O: For our fans back home, can you tell us a little bit about yourself? When did the band form and how do you all know each other?

Couchmaster:

Couchmaster has been around for a few years, has had a few different line-ups, and more bass players than we can count. We started when my old band Space Ventura died in around 2014 and me and the singer Manon Revuelta started Couchmaster along with our drummer friend Rachael Elf. Manon then moved to Berlin so now it’s just Rachael and I that remain from the original line-up taking turns on vocals, currently the rest of the band is made up of talented young musicians I met through Rachael, our lovely friends Daisy Wells on synth, Adison Whitley on guitar and Scott Kendall on bass.

Yukon Era:

Yukon Era formed in June/July 2015 after a band that Christian and I (Lachie Thurlow) were in disbanded. After that happened, Christian and I started writing some songs together, and then we asked Pierre to play bass because we thought he was sick. So us three all met through school, but for a while we had our friend Ben playing keyboard but he left the band in mid-2016 if I remember right. At that point in time I was playing drums, but then we asked our buddy James to take over and I switched to guitar. Then James left the band at the start of this year, and now Christian’s brother (also called) James drums for us. So a few lineup changes! We’ve released two EP’s since we started and we’re currently recording our debut album at Red Bull Studios in Auckland.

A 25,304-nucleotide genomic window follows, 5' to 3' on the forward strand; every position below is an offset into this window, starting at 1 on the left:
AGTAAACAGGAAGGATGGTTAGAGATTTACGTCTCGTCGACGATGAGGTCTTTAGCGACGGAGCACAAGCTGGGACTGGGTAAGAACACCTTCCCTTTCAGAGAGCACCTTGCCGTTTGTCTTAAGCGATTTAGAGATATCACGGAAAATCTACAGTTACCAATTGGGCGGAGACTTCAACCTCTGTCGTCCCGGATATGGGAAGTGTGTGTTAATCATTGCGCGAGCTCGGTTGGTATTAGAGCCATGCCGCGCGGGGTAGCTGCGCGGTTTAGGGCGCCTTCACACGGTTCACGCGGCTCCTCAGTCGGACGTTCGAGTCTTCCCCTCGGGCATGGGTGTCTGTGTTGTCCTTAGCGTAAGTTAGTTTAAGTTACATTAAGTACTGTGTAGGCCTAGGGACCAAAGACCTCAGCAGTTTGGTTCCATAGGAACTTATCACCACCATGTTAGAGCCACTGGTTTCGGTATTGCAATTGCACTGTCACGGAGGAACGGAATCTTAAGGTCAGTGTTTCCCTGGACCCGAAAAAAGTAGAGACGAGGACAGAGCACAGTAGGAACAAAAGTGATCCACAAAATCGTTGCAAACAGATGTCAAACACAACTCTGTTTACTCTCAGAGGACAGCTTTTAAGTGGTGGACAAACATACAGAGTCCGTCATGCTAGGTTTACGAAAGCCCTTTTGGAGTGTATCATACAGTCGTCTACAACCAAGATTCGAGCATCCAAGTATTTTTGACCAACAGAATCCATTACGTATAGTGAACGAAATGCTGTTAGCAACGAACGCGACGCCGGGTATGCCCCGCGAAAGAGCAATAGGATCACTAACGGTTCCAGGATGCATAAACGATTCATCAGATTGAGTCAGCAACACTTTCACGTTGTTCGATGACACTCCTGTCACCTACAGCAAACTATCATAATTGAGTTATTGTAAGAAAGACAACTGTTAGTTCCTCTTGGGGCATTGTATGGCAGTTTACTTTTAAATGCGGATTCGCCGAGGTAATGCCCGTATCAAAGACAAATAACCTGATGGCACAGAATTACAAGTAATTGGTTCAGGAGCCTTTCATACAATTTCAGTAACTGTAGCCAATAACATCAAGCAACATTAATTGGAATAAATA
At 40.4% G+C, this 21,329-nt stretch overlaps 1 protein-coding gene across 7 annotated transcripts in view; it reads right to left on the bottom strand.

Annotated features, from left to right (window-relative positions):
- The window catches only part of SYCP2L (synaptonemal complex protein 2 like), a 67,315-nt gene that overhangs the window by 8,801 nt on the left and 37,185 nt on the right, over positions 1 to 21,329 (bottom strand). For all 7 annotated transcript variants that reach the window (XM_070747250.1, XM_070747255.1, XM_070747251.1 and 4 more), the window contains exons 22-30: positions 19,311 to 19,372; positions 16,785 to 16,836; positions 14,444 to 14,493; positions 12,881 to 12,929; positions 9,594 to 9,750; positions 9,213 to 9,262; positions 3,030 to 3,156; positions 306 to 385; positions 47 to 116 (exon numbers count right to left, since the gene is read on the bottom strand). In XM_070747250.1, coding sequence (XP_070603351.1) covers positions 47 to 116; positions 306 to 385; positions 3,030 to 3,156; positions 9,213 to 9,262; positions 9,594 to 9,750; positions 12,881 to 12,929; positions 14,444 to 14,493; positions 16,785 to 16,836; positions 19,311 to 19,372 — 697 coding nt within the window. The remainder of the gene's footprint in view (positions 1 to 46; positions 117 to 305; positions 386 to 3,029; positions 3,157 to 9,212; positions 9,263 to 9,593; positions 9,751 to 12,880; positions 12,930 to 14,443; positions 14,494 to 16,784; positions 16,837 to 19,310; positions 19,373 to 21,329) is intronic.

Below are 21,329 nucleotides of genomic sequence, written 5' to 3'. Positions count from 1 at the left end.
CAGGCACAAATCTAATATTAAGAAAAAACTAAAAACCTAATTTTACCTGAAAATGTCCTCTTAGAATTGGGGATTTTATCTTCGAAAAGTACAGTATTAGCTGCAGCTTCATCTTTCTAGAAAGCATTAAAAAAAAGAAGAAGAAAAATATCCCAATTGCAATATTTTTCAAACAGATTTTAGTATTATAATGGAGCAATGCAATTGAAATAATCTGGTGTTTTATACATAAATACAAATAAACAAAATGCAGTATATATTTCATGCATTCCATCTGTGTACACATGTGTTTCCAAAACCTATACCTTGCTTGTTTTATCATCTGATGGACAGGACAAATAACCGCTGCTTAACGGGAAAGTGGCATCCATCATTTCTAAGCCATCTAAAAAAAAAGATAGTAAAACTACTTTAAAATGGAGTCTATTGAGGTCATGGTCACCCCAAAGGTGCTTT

Earth Tongue: (Ezra)

We’re two twenty-somethings who met at a warehouse party in Wellington about three years ago. We started dating, and about a year and a half later we decided it’d be fun to start playing music together because we were both the ‘driving members’ of our other bands. We’ve always had similar tastes in music, and at the time we were both in bands that didn’t completely satisfy our to play really loud and heavy. So Earth Tongue was born! We released an EP around the same time that we started playing live shows, and word spread pretty quickly and we started getting some great gig offers.

O: How would you describe your sound and what could we expect to see during a live performance?

Earth Tongue: (Ezra)